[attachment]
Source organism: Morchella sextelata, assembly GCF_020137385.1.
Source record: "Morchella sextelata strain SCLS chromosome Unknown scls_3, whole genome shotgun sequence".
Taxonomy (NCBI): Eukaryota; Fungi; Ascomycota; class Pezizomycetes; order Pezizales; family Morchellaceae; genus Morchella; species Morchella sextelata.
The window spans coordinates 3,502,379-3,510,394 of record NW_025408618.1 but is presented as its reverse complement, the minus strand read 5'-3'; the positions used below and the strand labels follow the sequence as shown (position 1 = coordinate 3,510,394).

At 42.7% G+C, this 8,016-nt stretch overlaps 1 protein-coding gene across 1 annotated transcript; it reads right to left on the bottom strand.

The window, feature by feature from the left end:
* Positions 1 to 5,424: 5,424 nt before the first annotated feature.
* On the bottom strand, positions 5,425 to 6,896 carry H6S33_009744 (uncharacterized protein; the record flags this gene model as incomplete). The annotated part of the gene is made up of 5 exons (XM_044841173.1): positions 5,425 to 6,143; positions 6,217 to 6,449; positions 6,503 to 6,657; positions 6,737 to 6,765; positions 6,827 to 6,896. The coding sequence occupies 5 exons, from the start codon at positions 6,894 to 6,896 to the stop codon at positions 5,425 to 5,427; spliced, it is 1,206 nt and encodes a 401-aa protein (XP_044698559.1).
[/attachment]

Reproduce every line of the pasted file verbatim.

Source organism: Morchella sextelata, assembly GCF_020137385.1.
Source record: "Morchella sextelata strain SCLS chromosome Unknown scls_3, whole genome shotgun sequence".
Taxonomy (NCBI): Eukaryota; Fungi; Ascomycota; class Pezizomycetes; order Pezizales; family Morchellaceae; genus Morchella; species Morchella sextelata.
The window spans coordinates 3,502,379-3,510,394 of record NW_025408618.1 but is presented as its reverse complement, the minus strand read 5'-3'; the positions used below and the strand labels follow the sequence as shown (position 1 = coordinate 3,510,394).

At 42.7% G+C, this 8,016-nt stretch overlaps 1 protein-coding gene across 1 annotated transcript; it reads right to left on the bottom strand.

The window, feature by feature from the left end:
* Positions 1 to 5,424: 5,424 nt before the first annotated feature.
* On the bottom strand, positions 5,425 to 6,896 carry H6S33_009744 (uncharacterized protein; the record flags this gene model as incomplete). The annotated part of the gene is made up of 5 exons (XM_044841173.1): positions 5,425 to 6,143; positions 6,217 to 6,449; positions 6,503 to 6,657; positions 6,737 to 6,765; positions 6,827 to 6,896. The coding sequence occupies 5 exons, from the start codon at positions 6,894 to 6,896 to the stop codon at positions 5,425 to 5,427; spliced, it is 1,206 nt and encodes a 401-aa protein (XP_044698559.1).